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Today in Health & Wellness
HEALTHY EATING

Choosing Healthy Fats

"Good fats protect your heart and support health in general. "
By: Ma. Jocelyn A. Niere-Quidlat, MD, FPPSChoosing Healthy Fats

Several doctors, nutritionists, personal trainers in gyms and other authorities in weight-loss have advised that the key to losing weight is eating a diet that is low in fat.  But should that include all types of fats? That is not so. 

As a matter of fact, good fats are needed to the maintenance of health – both emotionally and physically.  Good fats protect your heart and support health in general. On the other hand, bad fats increase the blood level of cholesterol and increase the risk of certain diseases.

The dietary fats are obtained from food found in plants and animals. There are four major types of fats as follows:

  1. Monounsaturated fats
  2. Polyunsaturated fats (including omega 3s)
  3. Trans fats
  4. Saturated fats

The fats considered as “good” are the unsaturated fats. The intake of both the monounsaturated and polyunsaturated fats can have the following effects:

  • Improve blood cholesterol level
  • Lower the risk of heart disease
  • Improves insulin levels
  • Controls blood sugar

Examples of monounsaturated fat – avocados, olives, nuts (almonds, peanuts, macadamia nuts, hazelnuts, pecans, cashews)

Examples of polyunsaturated fat – walnuts, sunflower sesame and pumpkin seeds; fatty fish such as salmon, tuna, mackerel, herring, trout, and sardines; non-GMO sources of soy milk and tofu

Unsaturated oil for cooking and food consumption

The traditional cold-pressed oils such as the extra virgin olive oil, peanut oil, and sesame oil that are rich in monounsaturated fats which have been used for the longest time.  The more recently developed processed oils include soy bean oil, sunflower oil, corn oil, canola oil, cottonseed oil, and safflower oil. High heat and toxic solvents are used to extract the oil from the seeds.

Hence some nutritionists express their views that these manufactured oils should not be classified as good fats because the industrial processing can damage the oil. This will transform the fatty acids into dangerous trans-fat.

Good fat can become bad fat when damaged by heat, light or oxygen exposure. Do not use oils, nuts or seeds if they begin to smell or taste rank or bitter. Cooking at high heat can also damage the fat.

What’s with omega- 3 fatty acids?

This is a type of polyunsaturated fat that can:

  • Prevent and reduce the symptoms of depression, ADHD and bipolar disorder
  • Protect against memory loss and dementia
  • Reduce the risk of heart disease, stroke and cancer
  • Ease arthritis, joint pain and inflammatory skin conditions
  • Support a healthy pregnancy
  • Helps battle fatigue, sharpens memory and balances mood

What are the types of omega-3 fatty acids?

  • EPA (eicosapentanoic acid) and DHA (docohexanoic acid) found in cold-water fatty fish such as salmon, herring, mackerel, anchovies, sardines, lake trout and tuna. Oysters are also a good source.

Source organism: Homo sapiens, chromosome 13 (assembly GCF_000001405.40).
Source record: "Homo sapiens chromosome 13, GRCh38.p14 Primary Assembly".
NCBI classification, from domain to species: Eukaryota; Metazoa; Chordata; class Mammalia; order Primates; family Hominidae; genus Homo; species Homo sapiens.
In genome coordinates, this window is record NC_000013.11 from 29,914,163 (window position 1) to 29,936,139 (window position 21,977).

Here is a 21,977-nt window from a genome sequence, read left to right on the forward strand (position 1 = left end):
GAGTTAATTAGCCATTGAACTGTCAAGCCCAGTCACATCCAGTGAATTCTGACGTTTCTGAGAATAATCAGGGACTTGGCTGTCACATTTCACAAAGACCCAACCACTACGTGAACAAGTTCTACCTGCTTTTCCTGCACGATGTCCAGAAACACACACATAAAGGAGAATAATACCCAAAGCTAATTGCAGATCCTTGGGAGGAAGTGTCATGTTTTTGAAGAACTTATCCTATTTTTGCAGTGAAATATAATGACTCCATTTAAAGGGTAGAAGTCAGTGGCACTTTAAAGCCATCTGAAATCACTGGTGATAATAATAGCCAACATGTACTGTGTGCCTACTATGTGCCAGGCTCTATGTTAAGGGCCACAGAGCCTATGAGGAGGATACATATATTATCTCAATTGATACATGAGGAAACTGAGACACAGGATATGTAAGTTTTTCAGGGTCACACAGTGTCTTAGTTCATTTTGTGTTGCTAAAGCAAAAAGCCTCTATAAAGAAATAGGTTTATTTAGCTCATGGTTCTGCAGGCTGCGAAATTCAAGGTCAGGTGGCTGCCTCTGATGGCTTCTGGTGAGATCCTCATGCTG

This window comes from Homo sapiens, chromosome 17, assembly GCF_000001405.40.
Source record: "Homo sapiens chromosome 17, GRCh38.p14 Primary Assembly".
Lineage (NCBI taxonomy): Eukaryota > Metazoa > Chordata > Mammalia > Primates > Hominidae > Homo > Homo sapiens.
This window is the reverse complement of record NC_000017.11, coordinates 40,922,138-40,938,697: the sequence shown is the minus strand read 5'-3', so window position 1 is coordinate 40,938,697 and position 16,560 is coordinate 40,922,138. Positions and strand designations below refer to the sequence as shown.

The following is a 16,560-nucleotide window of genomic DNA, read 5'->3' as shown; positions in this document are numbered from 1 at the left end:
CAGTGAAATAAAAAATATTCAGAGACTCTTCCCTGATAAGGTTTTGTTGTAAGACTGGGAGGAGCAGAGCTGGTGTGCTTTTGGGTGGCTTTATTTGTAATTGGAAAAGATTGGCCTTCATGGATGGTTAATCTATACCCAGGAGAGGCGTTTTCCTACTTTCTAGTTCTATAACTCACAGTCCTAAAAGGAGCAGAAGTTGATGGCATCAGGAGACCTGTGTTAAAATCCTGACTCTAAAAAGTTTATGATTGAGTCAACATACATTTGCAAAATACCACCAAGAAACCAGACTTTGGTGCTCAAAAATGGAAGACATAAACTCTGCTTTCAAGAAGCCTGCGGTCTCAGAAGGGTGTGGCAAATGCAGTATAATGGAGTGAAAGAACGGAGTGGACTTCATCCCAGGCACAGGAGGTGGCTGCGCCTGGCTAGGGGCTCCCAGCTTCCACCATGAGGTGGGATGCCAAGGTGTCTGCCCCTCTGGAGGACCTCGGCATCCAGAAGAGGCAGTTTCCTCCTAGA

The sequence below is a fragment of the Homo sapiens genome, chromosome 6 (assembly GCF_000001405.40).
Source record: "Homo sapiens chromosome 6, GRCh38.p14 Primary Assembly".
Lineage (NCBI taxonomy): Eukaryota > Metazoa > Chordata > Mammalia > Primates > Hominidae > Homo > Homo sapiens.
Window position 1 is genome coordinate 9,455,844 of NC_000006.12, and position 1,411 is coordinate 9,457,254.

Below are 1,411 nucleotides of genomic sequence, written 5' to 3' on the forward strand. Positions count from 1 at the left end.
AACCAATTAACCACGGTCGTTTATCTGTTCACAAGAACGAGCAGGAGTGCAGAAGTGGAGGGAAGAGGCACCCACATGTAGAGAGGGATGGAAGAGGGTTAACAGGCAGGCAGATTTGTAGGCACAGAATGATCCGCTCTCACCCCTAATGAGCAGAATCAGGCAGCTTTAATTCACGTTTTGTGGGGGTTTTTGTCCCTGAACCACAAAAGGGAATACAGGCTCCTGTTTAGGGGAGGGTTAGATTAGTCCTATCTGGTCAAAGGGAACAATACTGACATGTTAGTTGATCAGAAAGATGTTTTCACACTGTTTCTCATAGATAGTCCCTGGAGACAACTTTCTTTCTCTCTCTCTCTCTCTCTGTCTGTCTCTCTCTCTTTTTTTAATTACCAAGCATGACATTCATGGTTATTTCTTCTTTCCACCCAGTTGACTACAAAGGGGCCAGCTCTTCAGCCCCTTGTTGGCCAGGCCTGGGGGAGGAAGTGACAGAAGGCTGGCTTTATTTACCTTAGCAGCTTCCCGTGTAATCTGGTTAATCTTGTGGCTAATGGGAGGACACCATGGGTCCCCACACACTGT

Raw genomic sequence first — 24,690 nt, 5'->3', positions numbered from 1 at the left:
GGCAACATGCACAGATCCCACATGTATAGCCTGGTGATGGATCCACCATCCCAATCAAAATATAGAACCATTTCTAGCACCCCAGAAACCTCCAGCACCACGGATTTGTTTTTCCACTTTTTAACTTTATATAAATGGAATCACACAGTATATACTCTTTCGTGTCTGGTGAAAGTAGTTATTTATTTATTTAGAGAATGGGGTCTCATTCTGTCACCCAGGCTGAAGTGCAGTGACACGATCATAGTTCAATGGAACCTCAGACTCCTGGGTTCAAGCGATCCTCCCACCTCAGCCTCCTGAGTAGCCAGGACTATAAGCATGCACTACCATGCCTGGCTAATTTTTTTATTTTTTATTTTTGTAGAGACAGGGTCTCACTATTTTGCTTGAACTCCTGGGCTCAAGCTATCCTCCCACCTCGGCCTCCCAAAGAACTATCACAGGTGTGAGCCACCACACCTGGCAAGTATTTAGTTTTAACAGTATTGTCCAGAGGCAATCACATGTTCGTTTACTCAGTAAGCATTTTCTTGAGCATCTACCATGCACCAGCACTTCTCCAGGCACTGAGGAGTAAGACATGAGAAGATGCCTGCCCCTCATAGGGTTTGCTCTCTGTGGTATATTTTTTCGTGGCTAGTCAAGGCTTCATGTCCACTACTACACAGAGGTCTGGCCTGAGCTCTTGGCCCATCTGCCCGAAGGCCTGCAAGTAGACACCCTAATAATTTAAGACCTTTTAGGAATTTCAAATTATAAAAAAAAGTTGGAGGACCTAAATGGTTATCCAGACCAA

• ALA ( alpha-linoleic acid) comes from plants like algae, walnuts, flaxseed, Brussel sprouts, kale, spinach and parsley

How much omega-3 does a person need?

Two 6-oz servings of fatty fish a week may suffice plus regular servings of ALA-rich foods like flaxseed or nuts provides an ample amount. Fish oil supplements may also be used which contain 700-1000 mg of EPA and 200-500 mg of DHA a day. Several algae supplements may have a lower recommended dose than the fish oil supplements because of the higher concentration of omega 3-s.

Why should we eliminate trans-fat from our diet?

The ill effects of trans-fats are as follows:

  • Raises the LDL (low density lipoprotein)  or bad cholesterol
  • Lowers HDL (high density lipoprotein) or good cholesterol
  • Increases the risk of heart disease, stroke and diabetes

Trans fats are high in commercially-baked goods (cookies, crackers, cakes, muffins, pie crusts, pizza dough, breads), packaged snack foods (crackers, microwave popcorn, chips, candy), solid fats (stick margarine, vegetable shortening), fried foods (French fries, fried chicken, chicken nuggets, breaded fish, hard taco shells), premixed products (cake mix, pancake mix, chocolate milk), and anything with partially hydrogenated oil listed in the ingredients.

Here are guidelines for choosing healthy fats:

  • Try to eliminate trans-fat from your diet. Check food labels for trans-fats or any kind of “partially hydrogenated” oil. Avoid commercially baked goods and fast foods.
  • Reduce or totally avoid fried food.
  • Eat omega-3 fats every day.
  • Choose the oils you use carefully. Cold-pressed organic oils retain nutrients as compared to industrially manufactured oils which can become toxic when heated. 
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